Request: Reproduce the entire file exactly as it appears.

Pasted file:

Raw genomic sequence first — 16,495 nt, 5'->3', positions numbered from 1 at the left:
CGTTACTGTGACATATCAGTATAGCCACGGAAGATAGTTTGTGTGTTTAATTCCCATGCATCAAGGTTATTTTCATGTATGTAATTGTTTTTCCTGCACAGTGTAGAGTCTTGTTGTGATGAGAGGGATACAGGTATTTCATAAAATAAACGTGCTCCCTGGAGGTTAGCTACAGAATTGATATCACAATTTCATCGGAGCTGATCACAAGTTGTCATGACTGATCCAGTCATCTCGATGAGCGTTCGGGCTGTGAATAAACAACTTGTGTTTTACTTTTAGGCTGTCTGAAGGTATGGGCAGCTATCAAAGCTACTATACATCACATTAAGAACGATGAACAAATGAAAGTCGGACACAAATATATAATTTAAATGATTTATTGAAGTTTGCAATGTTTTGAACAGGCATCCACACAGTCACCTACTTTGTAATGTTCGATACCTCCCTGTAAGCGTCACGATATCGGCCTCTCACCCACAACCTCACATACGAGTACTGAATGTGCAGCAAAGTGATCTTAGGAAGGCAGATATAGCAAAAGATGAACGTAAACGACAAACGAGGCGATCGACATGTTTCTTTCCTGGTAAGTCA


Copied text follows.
Raw genomic sequence first — 16,495 nt, 5'->3', positions numbered from 1 at the left:
CGTTACTGTGACATATCAGTATAGCCACGGAAGATAGTTTGTGTGTTTAATTCCCATGCATCAAGGTTATTTTCATGTATGTAATTGTTTTTCCTGCACAGTGTAGAGTCTTGTTGTGATGAGAGGGATACAGGTATTTCATAAAATAAACGTGCTCCCTGGAGGTTAGCTACAGAATTGATATCACAATTTCATCGGAGCTGATCACAAGTTGTCATGACTGATCCAGTCATCTCGATGAGCGTTCGGGCTGTGAATAAACAACTTGTGTTTTACTTTTAGGCTGTCTGAAGGTATGGGCAGCTATCAAAGCTACTATACATCACATTAAGAACGATGAACAAATGAAAGTCGGACACAAATATATAATTTAAATGATTTATTGAAGTTTGCAATGTTTTGAACAGGCATCCACACAGTCACCTACTTTGTAATGTTCGATACCTCCCTGTAAGCGTCACGATATCGGCCTCTCACCCACAACCTCACATACGAGTACTGAATGTGCAGCAAAGTGATCTTAGGAAGGCAGATATAGCAAAAGATGAACGTAAACGACAAACGAGGCGATCGACATGTTTCTTTCCTGGTAAGTCA